On Tuesday, Alabama lawmakers passed a bill that would completely outlaw abortions during any stage of pregnancy. This goes against the landmark case, Roe v. Wade, which gave all women the constitutional right to an abortion. Here’s everything you need to know about the new abortion law:
There are little to no exceptions.
The new bill doesn’t give any exceptions to allow women in certain predicaments to get an abortion. The only exception is if the woman’s life is at serious risk. That means cases of rape and incest aren’t exceptions. In Ohio, where they banned abortions once the fetus has a heartbeat, would’ve prevented an 11-year-old rape victim from receiving an abortion had the bill been put into effect. Luckily, the girl was able to get treatment, but had this been months after, she would’ve had to carry to term.
The original bill actually included rape and incest as an exception, but was horrifyingly omitted by lawmakers. Alabama Senator Clyde Chambliss, a Republican, told The New York Times, “When God creates the miracle of life inside a woman’s womb, it is not our place as human beings to extinguish that life.”
Doctors will face felony charges.
Under the law, any doctor who is caught giving an illegal abortion procedure could face up to 99 years in prison. This would not actually prevent abortions from happening, but it would surely prevent safe abortions from happening. Senator Linda Coleman-Madison, a Democrat, also noted, “The people who have the wherewithal will fly out of state… Not everyone can afford to do that.”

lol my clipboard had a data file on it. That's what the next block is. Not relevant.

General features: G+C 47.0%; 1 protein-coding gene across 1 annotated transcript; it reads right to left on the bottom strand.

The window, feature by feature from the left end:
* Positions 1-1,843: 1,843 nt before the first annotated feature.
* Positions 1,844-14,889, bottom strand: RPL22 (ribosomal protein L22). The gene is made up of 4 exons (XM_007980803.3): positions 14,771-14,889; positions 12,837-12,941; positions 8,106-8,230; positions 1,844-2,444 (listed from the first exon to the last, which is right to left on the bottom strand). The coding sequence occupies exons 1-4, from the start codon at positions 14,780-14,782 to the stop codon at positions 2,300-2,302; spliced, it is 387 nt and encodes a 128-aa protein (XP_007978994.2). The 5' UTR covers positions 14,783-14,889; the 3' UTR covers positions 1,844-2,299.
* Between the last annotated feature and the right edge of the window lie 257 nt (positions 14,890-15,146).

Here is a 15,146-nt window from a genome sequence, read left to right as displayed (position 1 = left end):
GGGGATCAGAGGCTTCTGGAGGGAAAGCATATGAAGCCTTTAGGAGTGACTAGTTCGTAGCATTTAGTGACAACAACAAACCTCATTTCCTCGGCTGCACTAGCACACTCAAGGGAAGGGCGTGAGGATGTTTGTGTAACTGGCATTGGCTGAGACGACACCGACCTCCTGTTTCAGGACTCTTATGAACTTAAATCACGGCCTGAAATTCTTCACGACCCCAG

Alabama saw an opportunity to “go all the way.”
After seeing states like Ohio begin to create fetal heartbeat bills, Eric Johnston, founder of the Alabama Pro-Life Coalition, thought there should and could be more measures taken to fully challenge Roe v. Wade given the current Supreme Court makeup. He drafted Alabama’s bill to fully go against the court decision, rather than only part of it. He saw the opportunity, questioning, “Why not go all the way?”
At the earliest, it will take six months to go into effect.
Now that the bill has passed the House and Senate, the decision lies on Alabama Governor Kay Ivey. Though she has declined to reveal her leaning, many people believe it is no question that she will approve it. If she were to veto it, however, the House and Senate can override her veto with a simple majority.
Basically, the law passing is pretty much inevitable. It will take around six months for the law to be enacted. In the meantime, any abortions in Alabama are completely legal.
“Today is a dark day for women in Alabama and across this country,” the President and Chief Executive of Planned Parenthood Southeast Advocates Staci Fox told The Times. “Banning abortion is bad enough. Imprisoning doctors for providing care goes beyond the brink. Alabama politicians will forever live in infamy for this vote and we will make sure that every woman knows who to hold accountable.”